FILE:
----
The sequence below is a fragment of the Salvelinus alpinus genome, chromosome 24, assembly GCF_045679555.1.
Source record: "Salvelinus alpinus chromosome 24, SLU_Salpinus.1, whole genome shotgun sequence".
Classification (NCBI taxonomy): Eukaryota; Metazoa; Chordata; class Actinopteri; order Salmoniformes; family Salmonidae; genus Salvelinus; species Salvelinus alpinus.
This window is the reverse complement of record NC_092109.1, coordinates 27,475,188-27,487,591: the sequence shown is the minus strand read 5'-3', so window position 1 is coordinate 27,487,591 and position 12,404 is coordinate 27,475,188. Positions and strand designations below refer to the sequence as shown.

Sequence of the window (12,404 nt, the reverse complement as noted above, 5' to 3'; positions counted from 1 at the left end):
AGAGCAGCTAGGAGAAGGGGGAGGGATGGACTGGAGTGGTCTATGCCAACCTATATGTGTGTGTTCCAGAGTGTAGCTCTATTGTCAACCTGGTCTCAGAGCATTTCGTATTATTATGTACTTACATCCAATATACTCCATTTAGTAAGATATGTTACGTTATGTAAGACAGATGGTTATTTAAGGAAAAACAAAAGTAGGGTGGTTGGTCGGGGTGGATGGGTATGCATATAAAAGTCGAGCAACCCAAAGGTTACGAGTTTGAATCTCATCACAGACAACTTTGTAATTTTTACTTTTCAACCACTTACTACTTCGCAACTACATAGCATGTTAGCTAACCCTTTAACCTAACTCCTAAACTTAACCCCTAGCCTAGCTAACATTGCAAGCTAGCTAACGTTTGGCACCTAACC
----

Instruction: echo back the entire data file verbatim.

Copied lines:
The sequence below is a fragment of the Salvelinus alpinus genome, chromosome 24, assembly GCF_045679555.1.
Source record: "Salvelinus alpinus chromosome 24, SLU_Salpinus.1, whole genome shotgun sequence".
Classification (NCBI taxonomy): Eukaryota; Metazoa; Chordata; class Actinopteri; order Salmoniformes; family Salmonidae; genus Salvelinus; species Salvelinus alpinus.
This window is the reverse complement of record NC_092109.1, coordinates 27,475,188-27,487,591: the sequence shown is the minus strand read 5'-3', so window position 1 is coordinate 27,487,591 and position 12,404 is coordinate 27,475,188. Positions and strand designations below refer to the sequence as shown.

Sequence of the window (12,404 nt, the reverse complement as noted above, 5' to 3'; positions counted from 1 at the left end):
AGAGCAGCTAGGAGAAGGGGGAGGGATGGACTGGAGTGGTCTATGCCAACCTATATGTGTGTGTTCCAGAGTGTAGCTCTATTGTCAACCTGGTCTCAGAGCATTTCGTATTATTATGTACTTACATCCAATATACTCCATTTAGTAAGATATGTTACGTTATGTAAGACAGATGGTTATTTAAGGAAAAACAAAAGTAGGGTGGTTGGTCGGGGTGGATGGGTATGCATATAAAAGTCGAGCAACCCAAAGGTTACGAGTTTGAATCTCATCACAGACAACTTTGTAATTTTTACTTTTCAACCACTTACTACTTCGCAACTACATAGCATGTTAGCTAACCCTTTAACCTAACTCCTAAACTTAACCCCTAGCCTAGCTAACATTGCAAGCTAGCTAACGTTTGGCACCTAACC